Once upon a time, there were two turkeys, which I shall refer to as Turkey A and Turkey B, in order to avoid garnering any sympathy for them. Fortunately for them, they lived a charmed life on a small family farm, unlike their debeaked relatives on overcrowded farms. Instead of being the industrial Broad-Breasted White breed, too broad-breasted to reproduce without artificial insemination, they were a slower-growing heirloom variety with a more robust flavor.
But regardless of their life, their death was the same. At the tender age of 24 weeks, Turkey A and Turkey B were slaughtered, gutted, and plucked in preparation for our annual feast upon their kind. Their corpses sat in the grocery freezer, naked and cold, ready to be purchased. In good time, they were, by the Aigh family and the Bea family. Two turkeys, of the same brood, were purchased by families nearly identical, yet turned out very differently.
For you see, though each family prepared their turkey with the same care and the same dedication to tradition, their style of cooking made all the difference. The Aigh family started defrosting their turkey in the refrigerator three days before, whereas the Bea family only paid attention to their turkey an hour beforehand, soaking it in hot water in direct violation of USDA guidelines for poultry handling. Fortunately for them, Turkey B was not heavily infected with salmonella, which can multiply rapidly in warm environments.
In order to flavor Turkey A, the Aigh family soaked it in a brine of salt, sugar, and orange juice for six hours, allowing flavor and moisture to permeate the meat. The Bea family rubbed their turkey with oil and salt, which is also acceptable for flavoring the meat. However, they also jammed stuffing into their turkey, allowing the bacteria-laden juices to soak into the stuffing.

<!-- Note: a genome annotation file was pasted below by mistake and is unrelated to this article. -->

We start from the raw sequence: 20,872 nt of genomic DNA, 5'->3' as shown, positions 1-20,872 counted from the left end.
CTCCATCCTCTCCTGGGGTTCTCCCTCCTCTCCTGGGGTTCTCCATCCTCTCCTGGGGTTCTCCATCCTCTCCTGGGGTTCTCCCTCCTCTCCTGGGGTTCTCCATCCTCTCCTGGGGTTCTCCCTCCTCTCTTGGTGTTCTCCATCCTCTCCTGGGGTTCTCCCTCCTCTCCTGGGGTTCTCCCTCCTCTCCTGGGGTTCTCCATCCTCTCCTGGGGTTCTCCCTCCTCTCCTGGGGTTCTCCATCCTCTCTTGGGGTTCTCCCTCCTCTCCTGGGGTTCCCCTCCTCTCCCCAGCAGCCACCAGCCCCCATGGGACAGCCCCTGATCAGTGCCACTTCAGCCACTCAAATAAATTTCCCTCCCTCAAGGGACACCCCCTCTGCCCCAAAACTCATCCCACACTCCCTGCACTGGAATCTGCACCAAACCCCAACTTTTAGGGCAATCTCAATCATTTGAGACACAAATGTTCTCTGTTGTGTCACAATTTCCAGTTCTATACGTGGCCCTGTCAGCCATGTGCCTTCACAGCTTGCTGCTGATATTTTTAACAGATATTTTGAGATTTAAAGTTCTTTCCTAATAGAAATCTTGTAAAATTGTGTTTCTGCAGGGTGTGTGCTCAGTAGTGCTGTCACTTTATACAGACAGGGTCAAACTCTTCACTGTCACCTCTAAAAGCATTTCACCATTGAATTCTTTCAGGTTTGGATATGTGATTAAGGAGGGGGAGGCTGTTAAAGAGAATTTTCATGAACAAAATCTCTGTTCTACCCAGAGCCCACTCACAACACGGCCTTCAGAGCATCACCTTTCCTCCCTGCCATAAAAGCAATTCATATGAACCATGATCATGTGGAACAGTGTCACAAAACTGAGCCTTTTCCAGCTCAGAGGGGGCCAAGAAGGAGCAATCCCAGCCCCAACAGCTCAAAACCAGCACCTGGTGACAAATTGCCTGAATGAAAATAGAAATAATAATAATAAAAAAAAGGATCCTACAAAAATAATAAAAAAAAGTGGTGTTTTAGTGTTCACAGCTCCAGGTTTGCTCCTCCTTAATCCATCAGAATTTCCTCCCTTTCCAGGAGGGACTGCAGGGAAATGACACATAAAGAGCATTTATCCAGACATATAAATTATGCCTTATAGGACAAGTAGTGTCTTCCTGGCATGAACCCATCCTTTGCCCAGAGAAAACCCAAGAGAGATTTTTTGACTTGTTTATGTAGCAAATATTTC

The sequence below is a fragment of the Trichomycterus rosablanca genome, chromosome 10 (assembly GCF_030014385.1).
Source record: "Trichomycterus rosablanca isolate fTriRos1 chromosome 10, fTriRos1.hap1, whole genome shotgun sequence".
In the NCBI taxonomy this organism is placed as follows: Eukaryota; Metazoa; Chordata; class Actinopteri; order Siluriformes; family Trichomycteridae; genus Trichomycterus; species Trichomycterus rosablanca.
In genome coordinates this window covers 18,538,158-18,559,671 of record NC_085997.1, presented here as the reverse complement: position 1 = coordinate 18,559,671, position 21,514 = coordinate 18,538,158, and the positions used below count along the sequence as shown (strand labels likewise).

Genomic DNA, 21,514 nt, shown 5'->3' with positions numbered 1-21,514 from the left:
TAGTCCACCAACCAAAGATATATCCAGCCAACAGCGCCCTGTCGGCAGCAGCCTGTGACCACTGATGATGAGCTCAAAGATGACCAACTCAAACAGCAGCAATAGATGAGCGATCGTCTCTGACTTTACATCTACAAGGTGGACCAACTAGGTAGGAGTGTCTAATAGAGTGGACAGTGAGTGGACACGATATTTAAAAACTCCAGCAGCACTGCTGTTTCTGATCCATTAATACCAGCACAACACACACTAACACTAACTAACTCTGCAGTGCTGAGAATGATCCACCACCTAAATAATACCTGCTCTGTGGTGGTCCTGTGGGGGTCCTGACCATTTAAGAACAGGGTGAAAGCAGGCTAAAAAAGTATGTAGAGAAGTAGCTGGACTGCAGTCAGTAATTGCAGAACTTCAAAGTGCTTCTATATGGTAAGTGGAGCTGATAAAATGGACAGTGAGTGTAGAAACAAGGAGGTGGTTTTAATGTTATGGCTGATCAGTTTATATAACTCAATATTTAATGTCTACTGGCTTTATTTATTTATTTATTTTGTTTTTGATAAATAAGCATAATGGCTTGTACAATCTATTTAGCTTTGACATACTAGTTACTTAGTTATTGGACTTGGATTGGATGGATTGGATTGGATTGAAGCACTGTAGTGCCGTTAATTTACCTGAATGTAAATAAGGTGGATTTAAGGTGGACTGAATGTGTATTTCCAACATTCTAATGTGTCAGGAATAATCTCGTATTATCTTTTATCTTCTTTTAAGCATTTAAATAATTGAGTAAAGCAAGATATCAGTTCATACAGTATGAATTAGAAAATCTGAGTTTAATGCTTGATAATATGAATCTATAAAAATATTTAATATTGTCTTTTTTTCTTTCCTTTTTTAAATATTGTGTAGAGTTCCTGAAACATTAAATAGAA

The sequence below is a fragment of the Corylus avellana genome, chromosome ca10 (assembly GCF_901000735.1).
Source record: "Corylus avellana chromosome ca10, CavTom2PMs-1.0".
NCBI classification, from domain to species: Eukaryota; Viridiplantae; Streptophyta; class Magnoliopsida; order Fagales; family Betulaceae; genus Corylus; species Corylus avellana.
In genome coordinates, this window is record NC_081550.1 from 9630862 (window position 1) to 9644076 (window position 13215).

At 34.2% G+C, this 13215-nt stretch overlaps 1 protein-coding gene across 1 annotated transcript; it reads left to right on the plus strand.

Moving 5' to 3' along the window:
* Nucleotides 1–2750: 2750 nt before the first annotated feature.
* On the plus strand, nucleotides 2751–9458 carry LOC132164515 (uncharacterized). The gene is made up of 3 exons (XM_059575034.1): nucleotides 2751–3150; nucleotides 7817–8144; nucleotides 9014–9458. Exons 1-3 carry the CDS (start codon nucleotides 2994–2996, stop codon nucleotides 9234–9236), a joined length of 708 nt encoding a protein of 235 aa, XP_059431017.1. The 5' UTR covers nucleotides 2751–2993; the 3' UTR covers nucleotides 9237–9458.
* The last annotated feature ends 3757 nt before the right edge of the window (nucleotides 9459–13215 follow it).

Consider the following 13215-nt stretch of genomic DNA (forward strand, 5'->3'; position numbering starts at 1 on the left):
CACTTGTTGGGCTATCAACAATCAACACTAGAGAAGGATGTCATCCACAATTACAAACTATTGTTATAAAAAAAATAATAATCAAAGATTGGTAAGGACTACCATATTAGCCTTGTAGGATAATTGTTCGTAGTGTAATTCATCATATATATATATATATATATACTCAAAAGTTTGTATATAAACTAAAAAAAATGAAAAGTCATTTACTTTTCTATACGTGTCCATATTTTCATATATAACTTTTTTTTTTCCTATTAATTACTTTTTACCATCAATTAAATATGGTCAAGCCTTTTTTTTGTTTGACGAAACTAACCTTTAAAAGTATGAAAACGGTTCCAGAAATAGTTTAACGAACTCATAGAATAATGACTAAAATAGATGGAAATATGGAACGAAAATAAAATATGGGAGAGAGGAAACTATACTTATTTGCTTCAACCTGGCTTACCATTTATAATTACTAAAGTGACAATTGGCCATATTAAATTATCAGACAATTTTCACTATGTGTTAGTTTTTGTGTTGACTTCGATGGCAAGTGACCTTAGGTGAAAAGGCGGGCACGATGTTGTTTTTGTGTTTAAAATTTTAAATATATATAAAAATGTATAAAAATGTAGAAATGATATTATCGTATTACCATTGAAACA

To cook the turkey, the Aigh family followed Alton Brown’s advice and first cooked the turkey for 30 minutes at 500 degrees Fahrenheit to fry the skin in the turkey’s own fat, then lowered the temperature to 350 degrees so the rest of the turkey could cook unmolested. Following their family’s custom, the Bea family cooked the turkey at 350 degrees, basting it every half an hour with the fat drippings. However, since turkey skin is nonpermeable, opening the oven merely let out the heated air, increasing the cooking time which dried out the turkey’s extremities.
Once they reached an internal temperature of 165 degrees, Turkey A and Turkey B were ready to leave the oven. The Aigh family allowed their turkey to rest for 15 minutes under a foil cover to allow the juices to redistribute inside the meat, making gravy from the turkey drippings. Starved from their extra-long wait, the Bea family carved open their turkey immediately, allowing the juices to pool on the plate. In the end, the Aigh family had a wonderfully moist, flavorful turkey as the center piece for their meal. As for the Bea family, let’s just say that their dog ate very well that night.